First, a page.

A crushing compo bill on horizon - Wrongful convictions

THE army deafness claims fiasco was one of those relatively minor but revealing warts-and-all scandals to befall this society. It did huge and lasting damage to the army. It cost €288.7m of which €100.2m went on legal costs. 

A crushing compo bill on horizon - Wrongful convictions

The then chairman of the Oireachtas Public Accounts Committee, Jim Mitchell, described the process as a “scam”. “Anybody who thinks this is not a scam must be blind. We are a laughing stock among defence forces around the world,” he declared. It was and is impossible to disagree with him.

Were the near 150,000 people wrongly summoned to court over fixed-notice motoring issues to seek damages and each be awarded an implausibly modest €2,000 the bill would match the deafness payout. Were the 10% of that 147,000 who were wrongly convicted to successfully sue, the final bill would put the deafness soaking in the ha’penny place.

Remember, some people wrongly convicted lost jobs, some had to emigrate, some, in time might lose their homes. At least two people were wrongly jailed. Next year seems like it might be another bountiful one for the legal profession.

And that’s just the money. It is not hard to imagine a Garda representative at, say, a Europol security meeting cringing with embarrassment as his peers ask them, with a considerable incomprehension and mirth, to explain the fixed charges fiasco or, God forbid, the incredible drink driving figures. The Paddy the Cop jokes will flow but the reputational damage to the country will take years to undo. It may not define us as a rogue state but it shows us in a very unattractive light to those with an interest, business or otherwise, in our country. To borrow a phrase from another scandal — Ireland may well seem the Wild West of policing.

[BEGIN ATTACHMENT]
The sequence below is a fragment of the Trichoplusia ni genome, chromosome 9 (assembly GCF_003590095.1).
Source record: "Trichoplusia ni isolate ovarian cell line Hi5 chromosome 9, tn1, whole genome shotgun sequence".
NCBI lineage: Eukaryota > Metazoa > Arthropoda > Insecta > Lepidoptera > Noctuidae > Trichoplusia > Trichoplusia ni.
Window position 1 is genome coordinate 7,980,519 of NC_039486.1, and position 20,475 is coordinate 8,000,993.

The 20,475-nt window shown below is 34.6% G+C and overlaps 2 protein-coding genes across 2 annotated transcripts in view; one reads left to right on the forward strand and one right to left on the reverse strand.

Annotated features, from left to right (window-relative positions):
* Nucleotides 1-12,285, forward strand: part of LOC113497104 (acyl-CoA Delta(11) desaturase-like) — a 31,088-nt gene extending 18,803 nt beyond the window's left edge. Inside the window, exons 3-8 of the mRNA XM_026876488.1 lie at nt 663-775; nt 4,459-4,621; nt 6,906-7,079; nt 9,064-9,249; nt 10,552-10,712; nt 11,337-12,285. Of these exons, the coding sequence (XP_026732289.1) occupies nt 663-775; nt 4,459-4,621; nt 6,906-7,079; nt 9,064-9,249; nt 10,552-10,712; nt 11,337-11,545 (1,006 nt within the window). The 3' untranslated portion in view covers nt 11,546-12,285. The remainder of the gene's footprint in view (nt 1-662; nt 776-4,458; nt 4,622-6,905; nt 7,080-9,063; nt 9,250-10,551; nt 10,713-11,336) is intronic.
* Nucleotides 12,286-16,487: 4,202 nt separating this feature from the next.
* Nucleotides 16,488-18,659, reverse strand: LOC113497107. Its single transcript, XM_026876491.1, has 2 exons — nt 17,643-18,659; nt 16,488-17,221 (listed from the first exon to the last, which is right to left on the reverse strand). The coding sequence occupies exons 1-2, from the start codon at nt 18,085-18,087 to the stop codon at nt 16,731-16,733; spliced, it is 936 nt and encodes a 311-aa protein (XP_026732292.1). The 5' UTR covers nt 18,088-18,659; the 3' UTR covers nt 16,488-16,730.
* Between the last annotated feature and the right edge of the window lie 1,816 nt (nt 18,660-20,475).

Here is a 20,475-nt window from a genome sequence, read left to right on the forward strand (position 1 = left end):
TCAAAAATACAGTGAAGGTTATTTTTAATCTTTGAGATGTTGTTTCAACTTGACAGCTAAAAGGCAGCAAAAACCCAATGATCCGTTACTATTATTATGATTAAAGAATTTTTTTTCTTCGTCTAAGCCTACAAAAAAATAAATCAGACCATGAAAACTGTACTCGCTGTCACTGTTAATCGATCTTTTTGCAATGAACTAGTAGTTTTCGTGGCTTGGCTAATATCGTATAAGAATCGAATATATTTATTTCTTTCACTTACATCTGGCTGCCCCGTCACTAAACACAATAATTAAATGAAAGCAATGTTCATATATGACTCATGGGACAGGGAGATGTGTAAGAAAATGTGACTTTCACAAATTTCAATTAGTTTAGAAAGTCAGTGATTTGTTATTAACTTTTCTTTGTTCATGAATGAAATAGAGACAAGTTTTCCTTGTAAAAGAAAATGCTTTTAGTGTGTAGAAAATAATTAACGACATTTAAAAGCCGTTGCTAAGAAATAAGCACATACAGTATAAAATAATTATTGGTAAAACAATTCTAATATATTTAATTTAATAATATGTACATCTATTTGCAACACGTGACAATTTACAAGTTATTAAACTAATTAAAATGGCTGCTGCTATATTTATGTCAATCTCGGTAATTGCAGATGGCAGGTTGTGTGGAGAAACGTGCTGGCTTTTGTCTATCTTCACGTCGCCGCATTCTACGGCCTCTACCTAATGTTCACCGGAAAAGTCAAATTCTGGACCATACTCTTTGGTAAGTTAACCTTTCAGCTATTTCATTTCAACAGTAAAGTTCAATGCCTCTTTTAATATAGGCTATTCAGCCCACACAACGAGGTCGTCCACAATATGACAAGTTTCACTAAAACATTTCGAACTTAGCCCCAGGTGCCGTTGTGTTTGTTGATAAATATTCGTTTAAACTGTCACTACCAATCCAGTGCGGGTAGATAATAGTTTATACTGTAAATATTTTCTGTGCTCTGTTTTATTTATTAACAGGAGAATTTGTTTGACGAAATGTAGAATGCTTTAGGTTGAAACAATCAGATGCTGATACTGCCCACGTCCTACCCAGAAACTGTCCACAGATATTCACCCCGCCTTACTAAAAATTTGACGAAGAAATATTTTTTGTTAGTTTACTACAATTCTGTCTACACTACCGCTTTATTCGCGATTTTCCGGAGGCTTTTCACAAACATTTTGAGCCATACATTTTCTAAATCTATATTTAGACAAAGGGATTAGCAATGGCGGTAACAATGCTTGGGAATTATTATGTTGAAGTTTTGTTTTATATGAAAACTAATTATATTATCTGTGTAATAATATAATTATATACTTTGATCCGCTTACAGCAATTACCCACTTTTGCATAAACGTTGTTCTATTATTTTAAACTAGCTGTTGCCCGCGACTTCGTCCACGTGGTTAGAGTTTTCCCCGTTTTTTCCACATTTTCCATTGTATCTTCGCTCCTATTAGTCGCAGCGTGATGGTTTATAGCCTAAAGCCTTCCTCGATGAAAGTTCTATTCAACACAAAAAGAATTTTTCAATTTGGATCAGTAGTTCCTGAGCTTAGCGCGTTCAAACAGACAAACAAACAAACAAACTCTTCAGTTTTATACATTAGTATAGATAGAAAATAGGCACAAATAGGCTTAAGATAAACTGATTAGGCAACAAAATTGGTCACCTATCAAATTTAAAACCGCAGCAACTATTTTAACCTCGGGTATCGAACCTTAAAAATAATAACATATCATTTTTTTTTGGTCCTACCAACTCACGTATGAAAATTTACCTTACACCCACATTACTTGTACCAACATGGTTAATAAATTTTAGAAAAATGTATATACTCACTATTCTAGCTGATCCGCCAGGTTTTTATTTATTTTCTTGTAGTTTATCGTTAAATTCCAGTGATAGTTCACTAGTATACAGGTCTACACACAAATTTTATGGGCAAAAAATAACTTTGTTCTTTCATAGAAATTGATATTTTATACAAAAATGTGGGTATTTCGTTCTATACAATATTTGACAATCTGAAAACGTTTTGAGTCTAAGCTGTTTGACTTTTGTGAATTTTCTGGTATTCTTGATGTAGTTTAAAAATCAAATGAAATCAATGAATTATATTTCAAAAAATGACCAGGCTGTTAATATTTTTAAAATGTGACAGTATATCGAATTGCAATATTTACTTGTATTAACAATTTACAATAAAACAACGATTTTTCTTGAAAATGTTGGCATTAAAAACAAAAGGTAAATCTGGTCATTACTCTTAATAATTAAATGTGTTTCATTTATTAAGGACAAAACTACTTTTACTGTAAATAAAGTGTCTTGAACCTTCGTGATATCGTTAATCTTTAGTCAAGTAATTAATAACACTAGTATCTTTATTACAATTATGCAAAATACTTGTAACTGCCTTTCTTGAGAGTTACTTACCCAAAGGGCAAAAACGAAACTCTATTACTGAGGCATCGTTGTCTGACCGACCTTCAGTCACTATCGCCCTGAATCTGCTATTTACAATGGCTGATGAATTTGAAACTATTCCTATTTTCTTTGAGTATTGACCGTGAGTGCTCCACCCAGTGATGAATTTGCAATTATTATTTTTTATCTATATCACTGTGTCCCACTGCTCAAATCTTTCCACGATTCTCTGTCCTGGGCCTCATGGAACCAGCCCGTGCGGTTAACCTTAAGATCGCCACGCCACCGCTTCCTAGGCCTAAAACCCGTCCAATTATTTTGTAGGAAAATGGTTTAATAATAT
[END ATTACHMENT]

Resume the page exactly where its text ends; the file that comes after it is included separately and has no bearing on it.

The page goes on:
That situation may have consequences beyond those understood. Today we report on a man in Munster who was jailed after an unjustified prosecution. He subsequently emigrated. On Monday we reported on a woman who was sent to Limerick prison in similar circumstances. It would not be surprising if there are more such cases.

The Garda response is to issue a standard letter admitting that “correct procedures were not followed” and seek permission to initiate an appeal. However, as we reported yesterday dozens of wrongly-convicted motorists have refused to co-operate and plan to sue the State. Were a private firm so exposed the company accountant — and its insurers — would toss and turn through many sleepless nights.

That is just one issue tightening the noose. Taoiseach Leo Varadkar and Fianna Fáil leader Micheál Martin have asked the Garda Representative Association to substantiate claims gardaí were pressurised to falsify drink test figures. The Association of Garda Sergeants and Inspectors has also sought clarification. Garda management joined the melee saying any member with evidence of duress being applied should come forward.

If ever there was an issue where all Dáil parties should put aside their differences and work together for the good of the country this is it. We cannot accept an out-of-control, dishonest police force. This runaway train must be stopped.

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